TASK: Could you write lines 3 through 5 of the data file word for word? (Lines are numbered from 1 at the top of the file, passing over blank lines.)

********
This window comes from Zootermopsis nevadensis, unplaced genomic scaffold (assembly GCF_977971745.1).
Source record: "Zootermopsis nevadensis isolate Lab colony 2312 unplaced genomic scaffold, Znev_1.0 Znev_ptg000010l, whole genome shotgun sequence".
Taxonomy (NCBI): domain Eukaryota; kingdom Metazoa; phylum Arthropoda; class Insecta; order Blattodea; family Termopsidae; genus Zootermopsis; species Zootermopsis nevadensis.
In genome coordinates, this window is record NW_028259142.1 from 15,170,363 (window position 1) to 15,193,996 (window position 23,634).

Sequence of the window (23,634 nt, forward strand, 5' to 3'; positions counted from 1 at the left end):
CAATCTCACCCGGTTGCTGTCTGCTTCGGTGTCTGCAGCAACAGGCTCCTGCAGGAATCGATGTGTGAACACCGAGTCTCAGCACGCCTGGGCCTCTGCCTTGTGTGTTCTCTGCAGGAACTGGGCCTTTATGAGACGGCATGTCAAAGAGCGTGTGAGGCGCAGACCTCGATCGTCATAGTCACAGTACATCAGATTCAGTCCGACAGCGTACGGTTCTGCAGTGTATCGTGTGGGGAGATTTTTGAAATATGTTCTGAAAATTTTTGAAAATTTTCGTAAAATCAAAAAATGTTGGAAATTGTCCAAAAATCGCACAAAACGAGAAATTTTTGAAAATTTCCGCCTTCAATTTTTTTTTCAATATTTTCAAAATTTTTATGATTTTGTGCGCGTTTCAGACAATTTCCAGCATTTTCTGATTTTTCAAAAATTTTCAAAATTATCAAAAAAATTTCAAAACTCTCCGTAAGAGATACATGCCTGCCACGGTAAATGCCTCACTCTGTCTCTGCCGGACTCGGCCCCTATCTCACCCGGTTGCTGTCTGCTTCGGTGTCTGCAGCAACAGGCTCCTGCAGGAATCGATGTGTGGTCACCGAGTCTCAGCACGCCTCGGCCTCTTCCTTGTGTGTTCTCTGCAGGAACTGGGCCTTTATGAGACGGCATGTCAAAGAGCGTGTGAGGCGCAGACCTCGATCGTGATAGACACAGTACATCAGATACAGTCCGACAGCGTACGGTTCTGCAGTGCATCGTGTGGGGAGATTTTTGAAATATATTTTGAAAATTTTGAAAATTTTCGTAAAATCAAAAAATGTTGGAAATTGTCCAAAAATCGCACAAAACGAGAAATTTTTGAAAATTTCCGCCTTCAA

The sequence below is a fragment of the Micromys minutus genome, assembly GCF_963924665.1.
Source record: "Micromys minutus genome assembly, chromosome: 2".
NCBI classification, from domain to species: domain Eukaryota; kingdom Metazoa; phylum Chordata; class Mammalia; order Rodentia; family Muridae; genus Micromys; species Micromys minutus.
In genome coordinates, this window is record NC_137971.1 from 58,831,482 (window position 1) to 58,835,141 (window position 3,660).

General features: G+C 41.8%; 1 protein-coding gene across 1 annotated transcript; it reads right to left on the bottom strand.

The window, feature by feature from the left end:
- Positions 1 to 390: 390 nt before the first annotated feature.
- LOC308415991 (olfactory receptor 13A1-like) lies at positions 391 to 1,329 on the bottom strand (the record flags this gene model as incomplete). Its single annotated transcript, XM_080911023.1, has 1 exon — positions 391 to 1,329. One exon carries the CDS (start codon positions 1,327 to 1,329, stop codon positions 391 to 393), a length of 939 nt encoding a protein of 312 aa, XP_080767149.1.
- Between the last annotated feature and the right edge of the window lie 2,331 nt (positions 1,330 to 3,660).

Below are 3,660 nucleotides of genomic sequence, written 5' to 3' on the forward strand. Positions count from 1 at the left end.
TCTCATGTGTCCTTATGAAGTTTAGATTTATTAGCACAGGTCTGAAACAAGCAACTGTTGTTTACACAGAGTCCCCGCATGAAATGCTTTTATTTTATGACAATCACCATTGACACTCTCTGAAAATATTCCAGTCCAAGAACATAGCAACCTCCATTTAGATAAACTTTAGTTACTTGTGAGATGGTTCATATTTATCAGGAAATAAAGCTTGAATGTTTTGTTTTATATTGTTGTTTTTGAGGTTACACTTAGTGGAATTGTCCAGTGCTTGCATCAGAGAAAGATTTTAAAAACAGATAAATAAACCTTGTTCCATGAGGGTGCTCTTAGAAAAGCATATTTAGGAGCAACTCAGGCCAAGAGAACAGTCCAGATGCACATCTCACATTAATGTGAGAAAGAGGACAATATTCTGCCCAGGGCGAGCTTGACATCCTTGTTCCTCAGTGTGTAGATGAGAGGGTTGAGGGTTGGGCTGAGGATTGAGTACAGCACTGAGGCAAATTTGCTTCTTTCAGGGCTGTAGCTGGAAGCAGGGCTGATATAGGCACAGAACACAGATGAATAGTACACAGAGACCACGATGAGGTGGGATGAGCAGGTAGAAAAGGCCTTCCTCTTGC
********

Taxonomy (NCBI): domain Eukaryota; kingdom Metazoa; phylum Arthropoda; class Insecta; order Blattodea; family Termopsidae; genus Zootermopsis; species Zootermopsis nevadensis.
In genome coordinates, this window is record NW_028259142.1 from 15,170,363 (window position 1) to 15,193,996 (window position 23,634).

Sequence of the window (23,634 nt, forward strand, 5' to 3'; positions counted from 1 at the left end):